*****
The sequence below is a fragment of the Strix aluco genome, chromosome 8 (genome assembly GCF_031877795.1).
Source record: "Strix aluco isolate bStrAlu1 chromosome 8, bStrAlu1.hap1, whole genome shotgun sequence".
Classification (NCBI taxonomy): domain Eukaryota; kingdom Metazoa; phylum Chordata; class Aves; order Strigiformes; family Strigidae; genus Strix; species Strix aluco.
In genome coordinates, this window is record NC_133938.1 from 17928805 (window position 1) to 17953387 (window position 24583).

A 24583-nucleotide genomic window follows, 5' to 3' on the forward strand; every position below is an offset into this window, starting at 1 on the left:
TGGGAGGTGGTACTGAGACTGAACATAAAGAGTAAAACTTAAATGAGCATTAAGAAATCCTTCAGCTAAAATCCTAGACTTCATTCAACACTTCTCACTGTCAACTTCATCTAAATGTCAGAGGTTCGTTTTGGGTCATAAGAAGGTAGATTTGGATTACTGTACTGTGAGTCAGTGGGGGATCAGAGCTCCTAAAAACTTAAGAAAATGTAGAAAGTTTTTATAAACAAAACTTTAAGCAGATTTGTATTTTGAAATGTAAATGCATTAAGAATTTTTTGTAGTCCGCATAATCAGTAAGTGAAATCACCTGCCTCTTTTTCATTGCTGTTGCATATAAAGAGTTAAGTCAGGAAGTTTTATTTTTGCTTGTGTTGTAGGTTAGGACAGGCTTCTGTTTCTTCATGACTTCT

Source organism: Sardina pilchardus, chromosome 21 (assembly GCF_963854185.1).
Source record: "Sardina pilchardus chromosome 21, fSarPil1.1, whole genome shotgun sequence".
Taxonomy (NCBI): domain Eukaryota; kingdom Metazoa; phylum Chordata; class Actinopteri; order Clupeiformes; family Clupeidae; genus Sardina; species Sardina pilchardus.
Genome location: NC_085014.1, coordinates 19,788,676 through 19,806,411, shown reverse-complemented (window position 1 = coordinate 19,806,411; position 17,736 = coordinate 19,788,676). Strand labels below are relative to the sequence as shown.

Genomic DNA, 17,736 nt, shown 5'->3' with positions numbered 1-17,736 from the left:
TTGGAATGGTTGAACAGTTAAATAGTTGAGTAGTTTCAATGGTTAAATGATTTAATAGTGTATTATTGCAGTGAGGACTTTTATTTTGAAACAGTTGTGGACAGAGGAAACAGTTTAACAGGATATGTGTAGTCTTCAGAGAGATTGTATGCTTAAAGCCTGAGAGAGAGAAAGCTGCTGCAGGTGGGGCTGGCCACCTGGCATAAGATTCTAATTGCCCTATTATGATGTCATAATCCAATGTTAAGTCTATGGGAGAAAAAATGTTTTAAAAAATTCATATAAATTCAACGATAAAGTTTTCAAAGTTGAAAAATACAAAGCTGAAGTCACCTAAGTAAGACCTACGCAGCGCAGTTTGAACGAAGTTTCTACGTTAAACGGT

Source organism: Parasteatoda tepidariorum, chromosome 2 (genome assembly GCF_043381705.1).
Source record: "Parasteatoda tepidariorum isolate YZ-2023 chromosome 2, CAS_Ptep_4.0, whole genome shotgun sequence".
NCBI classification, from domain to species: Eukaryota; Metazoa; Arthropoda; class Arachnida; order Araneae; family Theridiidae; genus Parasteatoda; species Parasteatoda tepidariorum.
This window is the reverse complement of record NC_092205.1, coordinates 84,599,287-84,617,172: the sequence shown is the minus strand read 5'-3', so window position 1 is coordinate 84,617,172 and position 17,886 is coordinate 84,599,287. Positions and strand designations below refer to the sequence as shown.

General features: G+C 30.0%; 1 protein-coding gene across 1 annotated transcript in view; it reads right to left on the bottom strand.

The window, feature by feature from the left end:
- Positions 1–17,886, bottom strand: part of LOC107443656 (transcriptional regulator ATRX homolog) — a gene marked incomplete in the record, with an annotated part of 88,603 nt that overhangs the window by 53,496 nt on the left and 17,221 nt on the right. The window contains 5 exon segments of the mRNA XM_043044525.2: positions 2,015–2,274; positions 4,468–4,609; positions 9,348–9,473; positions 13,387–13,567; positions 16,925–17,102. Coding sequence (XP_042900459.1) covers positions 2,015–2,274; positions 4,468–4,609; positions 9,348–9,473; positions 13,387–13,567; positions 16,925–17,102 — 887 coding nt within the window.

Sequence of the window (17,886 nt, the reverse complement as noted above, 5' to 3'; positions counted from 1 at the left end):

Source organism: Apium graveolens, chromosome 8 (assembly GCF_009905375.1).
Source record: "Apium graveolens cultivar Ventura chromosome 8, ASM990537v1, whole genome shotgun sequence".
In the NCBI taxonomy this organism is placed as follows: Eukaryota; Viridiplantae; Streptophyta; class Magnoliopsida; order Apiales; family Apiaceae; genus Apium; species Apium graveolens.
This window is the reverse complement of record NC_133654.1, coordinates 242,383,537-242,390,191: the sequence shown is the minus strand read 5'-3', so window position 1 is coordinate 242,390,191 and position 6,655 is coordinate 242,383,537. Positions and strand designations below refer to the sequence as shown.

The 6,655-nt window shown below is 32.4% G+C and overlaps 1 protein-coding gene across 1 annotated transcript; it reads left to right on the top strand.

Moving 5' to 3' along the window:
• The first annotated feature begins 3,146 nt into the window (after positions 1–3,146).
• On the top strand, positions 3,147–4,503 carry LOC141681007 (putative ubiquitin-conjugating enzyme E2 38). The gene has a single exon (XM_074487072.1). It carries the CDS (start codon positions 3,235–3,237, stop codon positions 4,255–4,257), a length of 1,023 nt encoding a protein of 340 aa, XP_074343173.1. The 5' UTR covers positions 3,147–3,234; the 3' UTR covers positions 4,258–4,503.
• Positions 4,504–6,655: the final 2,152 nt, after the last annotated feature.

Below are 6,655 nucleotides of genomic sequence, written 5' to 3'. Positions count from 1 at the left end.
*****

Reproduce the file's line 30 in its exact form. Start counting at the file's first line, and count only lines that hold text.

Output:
Below are 6,655 nucleotides of genomic sequence, written 5' to 3'. Positions count from 1 at the left end.